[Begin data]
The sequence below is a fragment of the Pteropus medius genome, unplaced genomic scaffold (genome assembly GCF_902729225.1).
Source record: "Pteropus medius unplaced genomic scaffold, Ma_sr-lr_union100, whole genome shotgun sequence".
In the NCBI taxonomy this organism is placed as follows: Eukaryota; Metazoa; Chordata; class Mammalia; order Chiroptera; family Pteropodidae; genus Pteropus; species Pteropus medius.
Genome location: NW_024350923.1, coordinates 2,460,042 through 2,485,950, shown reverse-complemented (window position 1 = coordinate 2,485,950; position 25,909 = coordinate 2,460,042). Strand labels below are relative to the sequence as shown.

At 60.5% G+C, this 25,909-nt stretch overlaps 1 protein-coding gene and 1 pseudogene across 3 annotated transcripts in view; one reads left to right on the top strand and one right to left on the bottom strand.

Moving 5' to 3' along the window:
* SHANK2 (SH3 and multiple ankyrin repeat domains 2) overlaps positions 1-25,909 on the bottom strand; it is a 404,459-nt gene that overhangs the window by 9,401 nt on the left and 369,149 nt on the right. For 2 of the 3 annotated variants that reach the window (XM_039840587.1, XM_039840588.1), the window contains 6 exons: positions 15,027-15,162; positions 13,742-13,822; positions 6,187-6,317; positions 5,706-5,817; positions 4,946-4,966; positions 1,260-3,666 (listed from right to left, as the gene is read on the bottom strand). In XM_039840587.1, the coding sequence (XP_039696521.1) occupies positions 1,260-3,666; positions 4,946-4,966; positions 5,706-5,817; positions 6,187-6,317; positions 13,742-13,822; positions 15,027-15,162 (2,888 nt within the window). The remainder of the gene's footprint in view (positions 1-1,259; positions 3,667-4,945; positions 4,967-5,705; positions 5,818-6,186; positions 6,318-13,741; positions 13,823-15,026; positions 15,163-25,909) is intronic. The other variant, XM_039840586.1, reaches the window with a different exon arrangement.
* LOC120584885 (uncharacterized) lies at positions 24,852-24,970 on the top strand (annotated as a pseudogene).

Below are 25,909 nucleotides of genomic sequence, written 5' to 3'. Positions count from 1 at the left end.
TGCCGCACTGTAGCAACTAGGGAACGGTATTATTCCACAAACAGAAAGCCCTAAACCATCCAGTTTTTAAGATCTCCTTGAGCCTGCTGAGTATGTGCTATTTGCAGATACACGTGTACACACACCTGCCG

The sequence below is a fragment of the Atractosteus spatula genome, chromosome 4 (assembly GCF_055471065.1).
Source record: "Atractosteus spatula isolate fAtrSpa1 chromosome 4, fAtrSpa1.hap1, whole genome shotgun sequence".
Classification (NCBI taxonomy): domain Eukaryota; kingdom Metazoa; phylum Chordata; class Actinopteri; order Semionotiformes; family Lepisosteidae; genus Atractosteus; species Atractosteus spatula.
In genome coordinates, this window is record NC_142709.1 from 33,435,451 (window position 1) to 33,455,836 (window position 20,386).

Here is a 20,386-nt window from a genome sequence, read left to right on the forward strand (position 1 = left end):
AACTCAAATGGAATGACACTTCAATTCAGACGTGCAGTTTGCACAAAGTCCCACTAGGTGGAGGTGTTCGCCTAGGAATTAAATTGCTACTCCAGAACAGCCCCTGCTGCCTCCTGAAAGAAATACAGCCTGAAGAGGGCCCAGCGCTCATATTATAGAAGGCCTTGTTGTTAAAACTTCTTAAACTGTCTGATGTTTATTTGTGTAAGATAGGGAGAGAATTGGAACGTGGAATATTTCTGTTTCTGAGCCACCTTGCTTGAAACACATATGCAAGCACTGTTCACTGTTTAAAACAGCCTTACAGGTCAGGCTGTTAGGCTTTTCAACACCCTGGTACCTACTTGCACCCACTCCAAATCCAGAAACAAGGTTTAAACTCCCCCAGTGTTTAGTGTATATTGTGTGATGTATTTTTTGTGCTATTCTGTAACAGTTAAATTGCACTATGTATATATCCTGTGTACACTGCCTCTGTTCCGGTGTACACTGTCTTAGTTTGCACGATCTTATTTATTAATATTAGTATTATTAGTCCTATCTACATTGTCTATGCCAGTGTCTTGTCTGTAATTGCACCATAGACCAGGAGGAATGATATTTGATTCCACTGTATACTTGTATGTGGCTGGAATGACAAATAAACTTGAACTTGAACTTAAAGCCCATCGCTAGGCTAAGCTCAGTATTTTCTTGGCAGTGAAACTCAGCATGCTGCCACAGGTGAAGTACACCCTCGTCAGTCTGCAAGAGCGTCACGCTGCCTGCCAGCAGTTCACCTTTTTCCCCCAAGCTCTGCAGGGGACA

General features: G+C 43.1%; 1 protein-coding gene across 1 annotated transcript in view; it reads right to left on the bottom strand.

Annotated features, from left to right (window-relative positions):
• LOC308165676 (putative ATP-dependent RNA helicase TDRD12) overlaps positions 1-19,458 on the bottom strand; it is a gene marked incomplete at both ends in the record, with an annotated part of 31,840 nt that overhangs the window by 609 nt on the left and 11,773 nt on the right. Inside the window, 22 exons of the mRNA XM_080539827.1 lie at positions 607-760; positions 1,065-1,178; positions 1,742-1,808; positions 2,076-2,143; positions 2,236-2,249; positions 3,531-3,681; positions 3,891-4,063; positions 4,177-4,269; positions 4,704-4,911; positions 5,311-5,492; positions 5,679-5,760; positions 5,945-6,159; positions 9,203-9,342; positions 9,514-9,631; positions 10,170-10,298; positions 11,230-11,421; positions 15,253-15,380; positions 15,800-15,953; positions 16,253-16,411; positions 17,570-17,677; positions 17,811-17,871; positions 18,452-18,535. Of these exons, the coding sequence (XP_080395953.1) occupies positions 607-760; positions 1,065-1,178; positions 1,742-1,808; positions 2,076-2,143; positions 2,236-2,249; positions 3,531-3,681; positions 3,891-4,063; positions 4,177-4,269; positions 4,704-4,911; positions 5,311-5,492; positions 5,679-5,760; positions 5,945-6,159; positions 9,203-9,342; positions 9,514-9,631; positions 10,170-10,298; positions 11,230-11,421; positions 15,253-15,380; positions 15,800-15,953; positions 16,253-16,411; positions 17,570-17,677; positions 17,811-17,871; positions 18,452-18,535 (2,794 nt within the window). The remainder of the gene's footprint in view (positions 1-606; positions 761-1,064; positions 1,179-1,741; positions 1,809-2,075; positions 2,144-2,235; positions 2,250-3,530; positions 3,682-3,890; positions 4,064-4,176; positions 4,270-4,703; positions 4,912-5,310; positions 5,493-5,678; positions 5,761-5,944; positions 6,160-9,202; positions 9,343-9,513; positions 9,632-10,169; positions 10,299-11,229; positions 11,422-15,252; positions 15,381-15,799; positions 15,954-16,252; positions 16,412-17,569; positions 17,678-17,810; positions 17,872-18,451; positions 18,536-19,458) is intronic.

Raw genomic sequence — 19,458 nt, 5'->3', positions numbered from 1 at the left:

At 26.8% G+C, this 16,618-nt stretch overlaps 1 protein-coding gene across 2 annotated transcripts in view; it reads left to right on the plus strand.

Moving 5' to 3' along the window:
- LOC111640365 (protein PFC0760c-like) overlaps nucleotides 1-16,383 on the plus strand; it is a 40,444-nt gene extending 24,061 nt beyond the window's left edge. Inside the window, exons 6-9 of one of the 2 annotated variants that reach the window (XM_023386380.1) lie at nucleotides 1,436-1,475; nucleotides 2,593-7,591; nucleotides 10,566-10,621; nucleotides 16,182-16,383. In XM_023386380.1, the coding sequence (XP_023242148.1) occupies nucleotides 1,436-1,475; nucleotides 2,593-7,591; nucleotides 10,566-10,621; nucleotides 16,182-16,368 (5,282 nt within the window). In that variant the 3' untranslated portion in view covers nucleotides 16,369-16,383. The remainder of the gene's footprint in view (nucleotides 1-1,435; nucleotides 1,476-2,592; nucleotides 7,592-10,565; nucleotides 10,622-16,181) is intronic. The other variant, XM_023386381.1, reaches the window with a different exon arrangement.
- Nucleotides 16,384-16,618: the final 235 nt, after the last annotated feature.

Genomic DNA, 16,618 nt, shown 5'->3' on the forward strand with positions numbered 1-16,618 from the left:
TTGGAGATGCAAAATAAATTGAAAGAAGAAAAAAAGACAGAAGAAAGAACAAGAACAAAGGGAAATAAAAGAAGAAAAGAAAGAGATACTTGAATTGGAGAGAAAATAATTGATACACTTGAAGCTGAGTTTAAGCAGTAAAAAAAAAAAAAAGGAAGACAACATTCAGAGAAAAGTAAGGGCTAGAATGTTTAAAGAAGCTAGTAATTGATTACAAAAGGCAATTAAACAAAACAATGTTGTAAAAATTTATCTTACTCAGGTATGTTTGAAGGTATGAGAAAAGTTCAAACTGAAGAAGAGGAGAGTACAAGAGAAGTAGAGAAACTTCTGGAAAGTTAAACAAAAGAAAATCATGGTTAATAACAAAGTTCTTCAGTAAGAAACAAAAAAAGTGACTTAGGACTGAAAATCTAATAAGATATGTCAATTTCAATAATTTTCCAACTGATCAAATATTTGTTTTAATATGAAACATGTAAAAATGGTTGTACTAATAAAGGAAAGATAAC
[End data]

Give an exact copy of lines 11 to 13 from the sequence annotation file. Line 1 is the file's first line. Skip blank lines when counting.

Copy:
The sequence below is a fragment of the Atractosteus spatula genome, chromosome 4 (assembly GCF_055471065.1).
Source record: "Atractosteus spatula isolate fAtrSpa1 chromosome 4, fAtrSpa1.hap1, whole genome shotgun sequence".
Classification (NCBI taxonomy): domain Eukaryota; kingdom Metazoa; phylum Chordata; class Actinopteri; order Semionotiformes; family Lepisosteidae; genus Atractosteus; species Atractosteus spatula.